In most cases, pop-up scams do not infect users' devices with malware. If you encountered a scam pop-up, simply closing it should be enough. In some cases scam, pop-ups may be hard to close; in such cases - close your Internet browser and restart it.

In extremely rare cases, you might need to reset your Internet browser. For this, use our instructions explaining how to reset Internet browser settings.

How to prevent fake pop-ups?

To prevent seeing pop-up scams, you should visit only reputable websites. Torrent, Crack, free online movie streaming, YouTube video download, and other websites of similar reputation commonly redirect Internet users to pop-up scams.

To minimize the risk of encountering pop-up scams, you should keep your Internet browsers up-to-date and use reputable anti-malware application. For this purpose, we recommend Combo Cleaner Antivirus for Windows.

What to do if you fell for a pop-up scam?

This depends on the type of scam that you fell for. Most commonly, pop-up scams try to trick users into sending money, giving away personal information, or giving access to one's device.

  • If you sent money to scammers: You should contact your financial institution and explain that you were scammed. If informed promptly, there's a chance to get your money back.
  • If you gave away your personal information: You should change your passwords and enable two-factor authentication in all online services that you use. Visit Federal Trade Commission to report identity theft and get personalized recovery steps.
  • If you let scammers connect to your device: You should scan your computer with reputable anti-malware (we recommend Combo Cleaner Antivirus for Windows) - cyber criminals could have planted trojans, keyloggers, and other malware, don't use your computer until removing possible threats.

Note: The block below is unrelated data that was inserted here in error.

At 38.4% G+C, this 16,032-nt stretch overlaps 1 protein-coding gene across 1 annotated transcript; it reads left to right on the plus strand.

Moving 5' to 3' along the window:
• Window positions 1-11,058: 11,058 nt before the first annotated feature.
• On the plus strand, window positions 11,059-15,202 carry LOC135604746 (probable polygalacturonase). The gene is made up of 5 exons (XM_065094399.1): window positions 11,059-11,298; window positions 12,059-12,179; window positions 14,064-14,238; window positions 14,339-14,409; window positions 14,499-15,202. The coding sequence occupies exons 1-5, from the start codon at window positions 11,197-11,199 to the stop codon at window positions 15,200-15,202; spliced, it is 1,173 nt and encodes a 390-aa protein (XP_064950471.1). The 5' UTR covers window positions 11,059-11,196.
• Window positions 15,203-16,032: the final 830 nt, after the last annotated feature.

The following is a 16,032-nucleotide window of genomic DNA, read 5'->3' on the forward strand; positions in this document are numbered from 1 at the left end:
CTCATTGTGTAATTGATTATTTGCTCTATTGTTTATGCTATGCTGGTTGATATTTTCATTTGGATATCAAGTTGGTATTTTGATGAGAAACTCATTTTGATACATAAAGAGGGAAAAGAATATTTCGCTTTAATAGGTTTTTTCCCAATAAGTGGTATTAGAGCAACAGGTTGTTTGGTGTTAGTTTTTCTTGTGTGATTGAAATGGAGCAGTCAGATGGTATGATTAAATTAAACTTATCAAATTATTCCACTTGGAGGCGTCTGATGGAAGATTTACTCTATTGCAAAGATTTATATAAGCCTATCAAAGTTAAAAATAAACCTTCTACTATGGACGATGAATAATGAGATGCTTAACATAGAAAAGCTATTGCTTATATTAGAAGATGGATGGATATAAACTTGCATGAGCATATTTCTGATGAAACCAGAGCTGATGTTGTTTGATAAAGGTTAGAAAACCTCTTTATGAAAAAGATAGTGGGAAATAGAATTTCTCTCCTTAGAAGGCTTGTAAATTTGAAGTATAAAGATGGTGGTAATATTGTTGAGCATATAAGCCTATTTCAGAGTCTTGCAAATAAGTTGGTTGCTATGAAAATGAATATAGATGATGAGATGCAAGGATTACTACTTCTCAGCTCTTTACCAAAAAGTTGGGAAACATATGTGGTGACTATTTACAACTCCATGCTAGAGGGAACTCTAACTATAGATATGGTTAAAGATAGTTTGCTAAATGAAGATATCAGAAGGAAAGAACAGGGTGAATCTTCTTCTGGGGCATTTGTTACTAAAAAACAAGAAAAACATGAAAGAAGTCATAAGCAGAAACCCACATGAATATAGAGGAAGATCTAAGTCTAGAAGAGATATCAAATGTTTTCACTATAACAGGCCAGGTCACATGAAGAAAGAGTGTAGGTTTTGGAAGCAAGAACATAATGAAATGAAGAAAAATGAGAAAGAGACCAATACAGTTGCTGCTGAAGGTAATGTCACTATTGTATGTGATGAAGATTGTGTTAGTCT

• Help other Internet users: report Internet scams to Federal Trade Commission.

Frequently Asked Questions (FAQ)

What is a pop-up scam?

A pop-up scam is a deceptive tactic where fraudulent pop-up messages appear on a user's screen, often claiming that the computer has viruses, errors, or security issues. These pop-ups typically use alarming language and visuals to create a sense of urgency, urging users to take immediate action, such as calling a fake tech support number or clicking on a malicious link.

What is the purpose of a pop-up scam?

The goal is to deceive unsuspecting users into providing sensitive information, granting remote access to their computers, or paying for unnecessary services, all while exploiting the user's concern for their device's security.

Why do I encounter fake pop-ups?

Users may end up on scam websites through various means, including clicking on malicious ads, visiting compromised or fraudulent websites, falling for phishing emails, or inadvertently downloading malicious software.

Will Combo Cleaner protect me from pop-up scams?

Combo Cleaner is crafted to meticulously scan every website you visit, efficiently identifying any potentially malicious ones. This includes websites designed to perpetrate pop-up scams, ensuring timely warnings and immediate restriction of access to safeguard your online experience.

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About the author:

Tomas Meskauskas

Tomas Meskauskas - expert security researcher, professional malware analyst.

I am passionate about computer security and technology. I have an experience of over 10 years working in various companies related to computer technical issue solving and Internet security. I have been working as an author and editor for pcrisk.com since 2010. Follow me on Twitter and LinkedIn to stay informed about the latest online security threats. Contact Tomas Meskauskas.

PCrisk security portal is brought by a company RCS LT. Joined forces of security researchers help educate computer users about the latest online security threats. More information about the company RCS LT.

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Malware activity

Global malware activity level today:

Medium threat activity

Increased attack rate of infections detected within the last 24 hours.